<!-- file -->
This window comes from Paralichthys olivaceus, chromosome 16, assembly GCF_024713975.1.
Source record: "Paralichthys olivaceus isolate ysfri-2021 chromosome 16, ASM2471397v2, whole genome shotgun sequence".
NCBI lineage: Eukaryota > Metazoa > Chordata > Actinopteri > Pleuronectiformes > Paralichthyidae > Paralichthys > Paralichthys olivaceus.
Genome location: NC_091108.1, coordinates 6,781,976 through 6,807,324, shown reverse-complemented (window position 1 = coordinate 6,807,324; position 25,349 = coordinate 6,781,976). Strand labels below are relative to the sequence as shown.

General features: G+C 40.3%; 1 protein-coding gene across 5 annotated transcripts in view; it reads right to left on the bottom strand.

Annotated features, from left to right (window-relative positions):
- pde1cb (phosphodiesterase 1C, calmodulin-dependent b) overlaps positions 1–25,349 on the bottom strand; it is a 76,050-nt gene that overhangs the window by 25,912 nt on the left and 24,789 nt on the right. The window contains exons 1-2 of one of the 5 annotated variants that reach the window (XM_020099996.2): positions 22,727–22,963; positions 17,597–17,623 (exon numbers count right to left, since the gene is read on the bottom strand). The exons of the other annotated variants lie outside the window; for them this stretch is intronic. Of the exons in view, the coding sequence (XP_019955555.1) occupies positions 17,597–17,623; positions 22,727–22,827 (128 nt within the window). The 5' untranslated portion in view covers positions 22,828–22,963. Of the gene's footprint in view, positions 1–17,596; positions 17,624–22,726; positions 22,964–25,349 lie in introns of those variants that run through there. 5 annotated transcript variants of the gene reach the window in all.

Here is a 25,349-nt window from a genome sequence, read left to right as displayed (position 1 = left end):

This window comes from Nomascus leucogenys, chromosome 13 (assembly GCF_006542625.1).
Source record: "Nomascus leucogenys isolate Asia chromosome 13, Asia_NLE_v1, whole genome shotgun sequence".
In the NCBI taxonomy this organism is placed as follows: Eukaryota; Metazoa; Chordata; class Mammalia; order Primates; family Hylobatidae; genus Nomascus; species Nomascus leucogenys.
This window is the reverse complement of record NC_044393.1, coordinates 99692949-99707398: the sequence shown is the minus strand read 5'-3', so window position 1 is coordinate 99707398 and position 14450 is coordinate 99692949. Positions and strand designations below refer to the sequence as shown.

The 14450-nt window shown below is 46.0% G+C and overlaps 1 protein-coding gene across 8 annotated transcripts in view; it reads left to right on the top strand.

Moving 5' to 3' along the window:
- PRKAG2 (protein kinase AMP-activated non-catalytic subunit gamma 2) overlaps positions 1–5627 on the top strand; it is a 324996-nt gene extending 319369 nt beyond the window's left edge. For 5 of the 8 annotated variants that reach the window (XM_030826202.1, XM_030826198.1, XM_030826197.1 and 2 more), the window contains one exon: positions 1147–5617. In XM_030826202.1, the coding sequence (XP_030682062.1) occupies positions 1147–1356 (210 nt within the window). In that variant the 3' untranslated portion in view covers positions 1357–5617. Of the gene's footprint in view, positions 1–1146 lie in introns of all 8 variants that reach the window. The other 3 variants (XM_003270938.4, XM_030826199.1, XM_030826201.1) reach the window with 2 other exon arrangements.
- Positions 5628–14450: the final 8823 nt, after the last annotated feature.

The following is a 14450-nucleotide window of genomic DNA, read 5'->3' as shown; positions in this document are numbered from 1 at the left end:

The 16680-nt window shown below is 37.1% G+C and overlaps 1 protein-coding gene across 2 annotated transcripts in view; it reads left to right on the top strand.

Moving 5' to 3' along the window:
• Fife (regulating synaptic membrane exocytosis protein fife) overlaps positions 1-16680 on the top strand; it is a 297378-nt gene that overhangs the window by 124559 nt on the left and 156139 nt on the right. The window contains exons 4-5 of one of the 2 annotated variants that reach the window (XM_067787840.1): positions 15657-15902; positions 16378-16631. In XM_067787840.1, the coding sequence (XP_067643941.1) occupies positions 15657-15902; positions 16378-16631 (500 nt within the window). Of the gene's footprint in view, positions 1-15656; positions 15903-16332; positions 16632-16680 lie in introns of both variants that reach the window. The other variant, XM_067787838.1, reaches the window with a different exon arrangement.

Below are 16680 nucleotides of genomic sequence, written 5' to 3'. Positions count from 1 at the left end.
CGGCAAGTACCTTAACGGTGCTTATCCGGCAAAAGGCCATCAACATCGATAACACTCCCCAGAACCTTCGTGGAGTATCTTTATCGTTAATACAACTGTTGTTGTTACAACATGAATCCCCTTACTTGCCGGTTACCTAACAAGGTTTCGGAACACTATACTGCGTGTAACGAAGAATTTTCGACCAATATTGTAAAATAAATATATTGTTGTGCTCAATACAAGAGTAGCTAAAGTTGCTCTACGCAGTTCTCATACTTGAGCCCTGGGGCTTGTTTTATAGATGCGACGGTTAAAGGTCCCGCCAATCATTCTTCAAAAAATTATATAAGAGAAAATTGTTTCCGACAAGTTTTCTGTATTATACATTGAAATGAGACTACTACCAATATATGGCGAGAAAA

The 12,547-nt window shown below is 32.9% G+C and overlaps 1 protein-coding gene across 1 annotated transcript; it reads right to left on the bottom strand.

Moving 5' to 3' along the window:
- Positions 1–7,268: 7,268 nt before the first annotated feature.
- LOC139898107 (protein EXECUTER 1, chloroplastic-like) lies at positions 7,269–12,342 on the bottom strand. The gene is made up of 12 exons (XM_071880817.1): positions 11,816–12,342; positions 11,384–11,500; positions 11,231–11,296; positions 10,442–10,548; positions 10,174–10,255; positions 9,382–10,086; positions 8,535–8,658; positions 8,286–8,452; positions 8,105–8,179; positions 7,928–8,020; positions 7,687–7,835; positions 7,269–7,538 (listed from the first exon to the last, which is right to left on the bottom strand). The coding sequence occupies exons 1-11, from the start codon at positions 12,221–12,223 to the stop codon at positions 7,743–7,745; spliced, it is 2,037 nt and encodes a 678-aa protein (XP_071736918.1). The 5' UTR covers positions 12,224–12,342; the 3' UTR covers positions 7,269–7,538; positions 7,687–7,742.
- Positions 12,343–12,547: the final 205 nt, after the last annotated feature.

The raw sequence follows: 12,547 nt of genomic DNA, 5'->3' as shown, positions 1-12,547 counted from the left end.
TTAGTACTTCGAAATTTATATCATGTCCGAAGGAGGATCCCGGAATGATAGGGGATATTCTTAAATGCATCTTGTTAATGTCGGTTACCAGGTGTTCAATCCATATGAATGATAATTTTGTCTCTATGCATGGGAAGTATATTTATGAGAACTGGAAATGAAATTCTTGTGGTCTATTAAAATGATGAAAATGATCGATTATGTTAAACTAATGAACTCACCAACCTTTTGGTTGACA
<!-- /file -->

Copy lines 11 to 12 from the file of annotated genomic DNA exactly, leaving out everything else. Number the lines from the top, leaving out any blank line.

In the NCBI taxonomy this organism is placed as follows: Eukaryota; Metazoa; Chordata; class Mammalia; order Primates; family Hylobatidae; genus Nomascus; species Nomascus leucogenys.
This window is the reverse complement of record NC_044393.1, coordinates 99692949-99707398: the sequence shown is the minus strand read 5'-3', so window position 1 is coordinate 99707398 and position 14450 is coordinate 99692949. Positions and strand designations below refer to the sequence as shown.